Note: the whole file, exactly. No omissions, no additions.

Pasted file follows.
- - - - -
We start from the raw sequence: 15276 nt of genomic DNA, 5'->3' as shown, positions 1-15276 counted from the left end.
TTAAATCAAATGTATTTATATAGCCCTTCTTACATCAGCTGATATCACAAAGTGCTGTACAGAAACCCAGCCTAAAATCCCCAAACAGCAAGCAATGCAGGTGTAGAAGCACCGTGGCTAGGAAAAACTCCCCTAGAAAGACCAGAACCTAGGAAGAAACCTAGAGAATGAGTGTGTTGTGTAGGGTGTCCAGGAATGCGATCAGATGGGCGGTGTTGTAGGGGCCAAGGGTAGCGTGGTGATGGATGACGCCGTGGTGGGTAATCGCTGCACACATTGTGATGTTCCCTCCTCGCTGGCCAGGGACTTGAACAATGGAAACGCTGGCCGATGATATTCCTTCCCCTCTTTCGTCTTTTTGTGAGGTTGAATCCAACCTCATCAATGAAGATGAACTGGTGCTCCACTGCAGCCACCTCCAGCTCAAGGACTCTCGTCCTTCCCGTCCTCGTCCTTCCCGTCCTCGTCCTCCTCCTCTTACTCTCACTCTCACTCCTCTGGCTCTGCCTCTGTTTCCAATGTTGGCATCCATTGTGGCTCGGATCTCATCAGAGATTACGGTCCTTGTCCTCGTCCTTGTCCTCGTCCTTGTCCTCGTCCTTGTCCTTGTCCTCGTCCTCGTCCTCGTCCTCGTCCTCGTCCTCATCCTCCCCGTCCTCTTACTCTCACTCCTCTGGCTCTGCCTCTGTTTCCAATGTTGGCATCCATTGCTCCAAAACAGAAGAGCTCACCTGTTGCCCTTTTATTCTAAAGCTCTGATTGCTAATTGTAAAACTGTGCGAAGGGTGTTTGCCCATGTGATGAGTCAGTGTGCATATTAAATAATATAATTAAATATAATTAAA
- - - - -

We start from the raw sequence: 15276 nt of genomic DNA, 5'->3' as shown, positions 1-15276 counted from the left end.
TTAAATCAAATGTATTTATATAGCCCTTCTTACATCAGCTGATATCACAAAGTGCTGTACAGAAACCCAGCCTAAAATCCCCAAACAGCAAGCAATGCAGGTGTAGAAGCACCGTGGCTAGGAAAAACTCCCCTAGAAAGACCAGAACCTAGGAAGAAACCTAGAGAATGAGTGTGTTGTGTAGGGTGTCCAGGAATGCGATCAGATGGGCGGTGTTGTAGGGGCCAAGGGTAGCGTGGTGATGGATGACGCCGTGGTGGGTAATCGCTGCACACATTGTGATGTTCCCTCCTCGCTGGCCAGGGACTTGAACAATGGAAACGCTGGCCGATGATATTCCTTCCCCTCTTTCGTCTTTTTGTGAGGTTGAATCCAACCTCATCAATGAAGATGAACTGGTGCTCCACTGCAGCCACCTCCAGCTCAAGGACTCTCGTCCTTCCCGTCCTCGTCCTTCCCGTCCTCGTCCTCCTCCTCTTACTCTCACTCTCACTCCTCTGGCTCTGCCTCTGTTTCCAATGTTGGCATCCATTGTGGCTCGGATCTCATCAGAGATTACGGTCCTTGTCCTCGTCCTTGTCCTCGTCCTTGTCCTCGTCCTTGTCCTTGTCCTCGTCCTCGTCCTCGTCCTCGTCCTCGTCCTCATCCTCCCCGTCCTCTTACTCTCACTCCTCTGGCTCTGCCTCTGTTTCCAATGTTGGCATCCATTGCTCCAAAACAGAAGAGCTCACCTGTTGCCCTTTTATTCTAAAGCTCTGATTGCTAATTGTAAAACTGTGCGAAGGGTGTTTGCCCATGTGATGAGTCAGTGTGCATATTAAATAATATAATTAAATATAATTAAA